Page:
Saturday, November 30, 2019

Girl Week 2019: 10 Gorgeous Movies Shot by Women

Welcome to Day 6 of Girl Week. If you're not a cinephile, and even if you are, you might not ever think about who the cinematographer is while watching a movie. Lord knows how many times I've been watching a film and remarked to myself how great a shot is, or even a bunch of shots, but never bother finding out who is responsible for it. Combine that with my very basic knowledge that year after year the Oscar nominees for cinematography are almost always men and it doesn't always occur to me that a woman might be the provider of the great imagery I'm seeing. Well, I did a bit of research. Below are a number of aesthetically pleasing movies that had female director of photographer (DP). No, I won't comment on them. I'm not technically advanced enough to do that. As Mama Dell used to tell me, "It's better to be quiet and thought a fool than to open your mouth and prove it." I just know what I like, so let's get to it.

Eternal Sunshine of the Spotless Mind
DP: Ellen Kuras

Hustle & Flow
DP: Amy Vincent

DP: Crystel Fournier

Beyond the Lights
DP: Tami Reiker

DP: Maryse Alberti

The Neon Demon
DP: Natasha Braier

Hidden Figures
DP: Mandy Walker

DP: Zoe White

DP: Rachel Morrison

A Quiet Place
DP: Charlotte Bruus Christensen

Day 5 Entries


  1. I haven't seen some of these films but I do like what I'm seeing in the cinematography department. It's proof that there's women in that field that are doing a better job than some of the men who are shooting films with bigger budget.

  2. I haven't seen all of these but Hidden Figures does have some lovely imagery. I loathed Neon Demon but have to admit that the look of the film was the single highlight.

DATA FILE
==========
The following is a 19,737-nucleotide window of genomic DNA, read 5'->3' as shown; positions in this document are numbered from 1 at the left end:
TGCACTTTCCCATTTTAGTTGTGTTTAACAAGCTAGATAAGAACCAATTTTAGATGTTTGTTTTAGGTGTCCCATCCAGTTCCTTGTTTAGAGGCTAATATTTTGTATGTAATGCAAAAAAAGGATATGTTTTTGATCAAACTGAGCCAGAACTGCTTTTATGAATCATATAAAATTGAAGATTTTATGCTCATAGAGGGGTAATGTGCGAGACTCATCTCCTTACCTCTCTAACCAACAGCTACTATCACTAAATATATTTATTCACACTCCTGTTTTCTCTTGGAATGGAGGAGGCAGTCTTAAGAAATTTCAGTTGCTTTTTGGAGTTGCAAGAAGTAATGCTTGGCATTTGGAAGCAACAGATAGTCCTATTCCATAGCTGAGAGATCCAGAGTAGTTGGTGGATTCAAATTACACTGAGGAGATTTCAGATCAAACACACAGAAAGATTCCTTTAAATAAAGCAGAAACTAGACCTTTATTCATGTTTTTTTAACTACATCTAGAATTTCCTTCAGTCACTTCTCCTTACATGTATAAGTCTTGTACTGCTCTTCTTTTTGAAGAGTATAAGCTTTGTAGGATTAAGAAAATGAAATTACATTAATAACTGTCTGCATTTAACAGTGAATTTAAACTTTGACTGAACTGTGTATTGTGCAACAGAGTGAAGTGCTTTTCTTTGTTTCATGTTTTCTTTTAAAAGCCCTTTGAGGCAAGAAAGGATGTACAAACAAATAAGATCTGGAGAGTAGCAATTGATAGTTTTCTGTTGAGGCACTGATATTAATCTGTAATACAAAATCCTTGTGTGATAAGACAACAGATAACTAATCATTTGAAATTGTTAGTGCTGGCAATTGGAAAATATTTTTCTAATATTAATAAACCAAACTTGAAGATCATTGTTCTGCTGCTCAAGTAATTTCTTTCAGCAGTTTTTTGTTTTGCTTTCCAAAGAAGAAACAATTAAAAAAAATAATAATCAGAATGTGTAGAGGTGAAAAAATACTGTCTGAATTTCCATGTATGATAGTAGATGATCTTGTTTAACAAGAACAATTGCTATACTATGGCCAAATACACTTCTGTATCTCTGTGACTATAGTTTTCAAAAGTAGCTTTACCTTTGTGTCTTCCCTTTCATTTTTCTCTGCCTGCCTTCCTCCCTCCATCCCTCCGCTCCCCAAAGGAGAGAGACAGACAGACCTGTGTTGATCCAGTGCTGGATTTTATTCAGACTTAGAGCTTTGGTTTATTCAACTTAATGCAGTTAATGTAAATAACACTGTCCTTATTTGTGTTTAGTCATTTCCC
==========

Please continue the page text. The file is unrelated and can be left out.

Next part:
In the rough and tumble early days of silents women were just as likely to be cinematographers, though they didn't have such a lofty title at the time, as well as directors, writers (scenarist in the parlance of the day) and pretty much anything else that needed doing as men. But as the studios formed and coalesced into a male dominated culture women's power, outside of actresses and what were seen as "women's departments such as costume & production design, diminished in all but the writers room and weirdly enough considering how vital it is to a film's ultimate outcome, editing.

    Even in the so-called New Hollywood of the late 60's & 70's women were rarely entrusted with the look of the film and incredibly Rachel Morrison is the first woman EVER to be nominated for a Best Cinematography Oscar for Mudbound!

    1. The Neon Demon is certainly a polarizing film. No shame in hating it. I meant to make not of Morrison's achievement. Thanks for recovering my fumble.

  3. Great post! I love this idea. I forgot Neon Demon was shot by a woman, that's such a gorgeous film. So many of these are.

    1. Love or hate The Neon Demon, one thing you can't take away from it is that it has some jaw-dropping visuals.

  4. Whilst I'm still clueless when it comes to predictions at awards times, in the last couple of years I've finally come to notice and appreciate cinematography.
    I know we all either loved or hated The Neon Demon (I'm kind of in the hate camp) noone can deny how beautiful it is.

  5. I like you're giving the females some appreciation for Girl Week. Of the ones I've seen, Eternal Sunshine and Neon Demon were especially striking for the cinematography. You encouraged me to (as I type) look up the other projects by those ladies.

  6. Great picks, I love the look of so many of these films. The Neon Demon really knew how to stretch a buck. That does not look like a $7 million movie.